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About the Book
Symbolical Masonry is a treasure-house of Masonic lore, including discussions of key concepts of the first three degrees, along with an extensive study guide. Haywood goes into details about such mysteries as the Letter 'G', the two pillars, and the legend of Hiram Abiff. Not merely a rote discussion of the rituals and regalia of the lodge, Haywood attempts to get the reader to think critically about the background of these topics, enhancing their understanding of the rich history of Freemasonry.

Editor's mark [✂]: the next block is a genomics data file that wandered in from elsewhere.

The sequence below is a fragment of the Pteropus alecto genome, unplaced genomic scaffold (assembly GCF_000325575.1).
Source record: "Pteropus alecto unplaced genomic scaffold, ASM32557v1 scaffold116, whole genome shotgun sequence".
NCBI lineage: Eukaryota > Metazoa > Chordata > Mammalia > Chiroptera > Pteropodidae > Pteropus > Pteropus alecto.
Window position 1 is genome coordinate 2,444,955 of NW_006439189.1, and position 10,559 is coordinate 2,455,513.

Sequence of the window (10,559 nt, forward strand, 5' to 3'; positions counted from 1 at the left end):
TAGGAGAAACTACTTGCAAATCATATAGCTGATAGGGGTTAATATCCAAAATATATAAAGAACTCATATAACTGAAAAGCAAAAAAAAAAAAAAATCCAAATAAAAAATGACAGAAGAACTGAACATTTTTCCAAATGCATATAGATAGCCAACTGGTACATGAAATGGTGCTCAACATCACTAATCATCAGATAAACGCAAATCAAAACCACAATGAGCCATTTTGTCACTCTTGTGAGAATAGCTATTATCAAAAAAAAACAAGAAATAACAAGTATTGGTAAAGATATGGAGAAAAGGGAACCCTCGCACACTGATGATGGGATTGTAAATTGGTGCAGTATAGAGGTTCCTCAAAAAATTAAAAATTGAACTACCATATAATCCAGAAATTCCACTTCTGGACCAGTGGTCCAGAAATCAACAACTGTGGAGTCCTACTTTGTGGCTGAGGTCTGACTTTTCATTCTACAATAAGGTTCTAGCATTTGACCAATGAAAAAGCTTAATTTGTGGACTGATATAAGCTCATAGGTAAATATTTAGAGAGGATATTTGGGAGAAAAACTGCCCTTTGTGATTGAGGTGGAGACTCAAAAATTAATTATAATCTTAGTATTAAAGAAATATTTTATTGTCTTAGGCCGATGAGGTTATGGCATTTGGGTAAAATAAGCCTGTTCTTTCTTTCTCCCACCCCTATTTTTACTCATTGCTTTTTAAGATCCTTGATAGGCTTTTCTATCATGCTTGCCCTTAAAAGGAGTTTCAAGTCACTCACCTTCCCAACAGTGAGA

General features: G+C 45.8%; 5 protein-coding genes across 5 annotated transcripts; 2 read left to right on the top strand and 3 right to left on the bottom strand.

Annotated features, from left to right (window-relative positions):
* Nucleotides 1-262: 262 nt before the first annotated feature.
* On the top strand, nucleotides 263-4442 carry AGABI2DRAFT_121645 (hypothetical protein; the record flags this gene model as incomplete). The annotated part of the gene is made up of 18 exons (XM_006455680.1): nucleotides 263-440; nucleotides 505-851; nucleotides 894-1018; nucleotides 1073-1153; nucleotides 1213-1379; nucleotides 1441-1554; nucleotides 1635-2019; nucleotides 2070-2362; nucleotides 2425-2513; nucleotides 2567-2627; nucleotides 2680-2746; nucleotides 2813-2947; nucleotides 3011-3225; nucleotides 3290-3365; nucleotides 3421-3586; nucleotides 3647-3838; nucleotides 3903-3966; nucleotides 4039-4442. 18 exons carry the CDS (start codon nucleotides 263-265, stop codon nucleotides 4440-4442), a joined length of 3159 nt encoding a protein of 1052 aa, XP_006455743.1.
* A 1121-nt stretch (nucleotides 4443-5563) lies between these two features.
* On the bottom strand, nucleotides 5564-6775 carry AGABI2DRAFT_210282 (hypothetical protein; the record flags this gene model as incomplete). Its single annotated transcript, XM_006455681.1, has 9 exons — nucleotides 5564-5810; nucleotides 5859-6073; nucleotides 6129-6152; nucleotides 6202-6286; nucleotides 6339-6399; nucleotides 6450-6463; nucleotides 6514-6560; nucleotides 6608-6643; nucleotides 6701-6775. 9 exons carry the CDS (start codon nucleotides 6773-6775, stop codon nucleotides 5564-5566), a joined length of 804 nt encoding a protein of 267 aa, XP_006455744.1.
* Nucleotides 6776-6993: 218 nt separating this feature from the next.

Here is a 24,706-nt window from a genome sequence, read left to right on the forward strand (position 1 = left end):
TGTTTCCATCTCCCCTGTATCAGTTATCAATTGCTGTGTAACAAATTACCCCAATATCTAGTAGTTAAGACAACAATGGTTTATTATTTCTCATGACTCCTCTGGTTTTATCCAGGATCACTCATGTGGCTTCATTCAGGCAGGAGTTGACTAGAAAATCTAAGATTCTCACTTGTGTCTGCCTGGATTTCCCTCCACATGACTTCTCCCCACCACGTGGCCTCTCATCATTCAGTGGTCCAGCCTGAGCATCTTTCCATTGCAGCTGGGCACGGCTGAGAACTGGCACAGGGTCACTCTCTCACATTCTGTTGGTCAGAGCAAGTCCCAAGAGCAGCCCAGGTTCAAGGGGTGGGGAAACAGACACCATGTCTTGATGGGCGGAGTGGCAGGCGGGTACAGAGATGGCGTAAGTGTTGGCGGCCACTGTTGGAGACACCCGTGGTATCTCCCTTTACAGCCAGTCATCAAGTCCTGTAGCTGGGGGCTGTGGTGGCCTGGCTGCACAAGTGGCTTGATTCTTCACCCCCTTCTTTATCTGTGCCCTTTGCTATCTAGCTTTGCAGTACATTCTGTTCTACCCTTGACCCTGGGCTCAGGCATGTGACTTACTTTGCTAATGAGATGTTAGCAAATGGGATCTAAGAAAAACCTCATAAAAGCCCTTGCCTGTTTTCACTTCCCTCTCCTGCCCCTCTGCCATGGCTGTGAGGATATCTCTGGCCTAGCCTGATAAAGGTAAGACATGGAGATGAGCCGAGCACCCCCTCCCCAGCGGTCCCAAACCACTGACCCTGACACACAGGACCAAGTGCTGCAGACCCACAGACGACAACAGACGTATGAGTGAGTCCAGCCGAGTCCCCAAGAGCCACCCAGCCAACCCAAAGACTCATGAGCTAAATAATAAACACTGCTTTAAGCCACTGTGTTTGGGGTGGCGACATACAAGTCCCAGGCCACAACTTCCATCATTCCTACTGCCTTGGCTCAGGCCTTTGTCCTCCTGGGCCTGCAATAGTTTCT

Shortly after taking my degrees in Masonry I asked my friend, Brother Newton R. Parvin, Grand Secretary of the Grand Lodge of Iowa, for a book to explain the ritual in which I had just participated, so much of which had escaped or confused me like a foreign language. He told me there was no such book in existence and said it was the most badly needed volume in the whole field of Freemasonry. Later, I chanced to report this remark to a group of friends at Waterloo, Iowa, consisting of Alfred E. Longley, Raymond Folk, Louis Fowler, and P. J. Martin, the last mentioned of whom, now deceased, was one time Grand Master of Masons in that state, whereupon these gentlemen challenged me to write such a book myself, and offered to co-operate in publishing and marketing it after my MS. might be completed. The upshot of it all was that after engaging a young man to assist me in the work I spent the larger part of one year in the Iowa Masonic Library at Cedar Rapids, Iowa, a magnificent collection of Masonic literature founded by Theodore Sutton Parvin and maintained by the Grand Lodge of Iowa. I owe very much to the unfailing kindness of Brother Newton R. Parvin and to his Deputy, Brother C. C. Hunt, and wish at this time, and publicly, to extend to them my most sincere thanks. Also I wish to extend my thanks to Brother John H. Cowles, Sovereign Grand Commander of the Scottish Rite, Southern Jurisdiction, for his permission to read Albert Pike's unpublished manuscript on the ritual of the Three Degrees, which is preserved in the vaults of the House of the Temple, Washington, D. C., and which, according to Pike's own written directions, can never be published.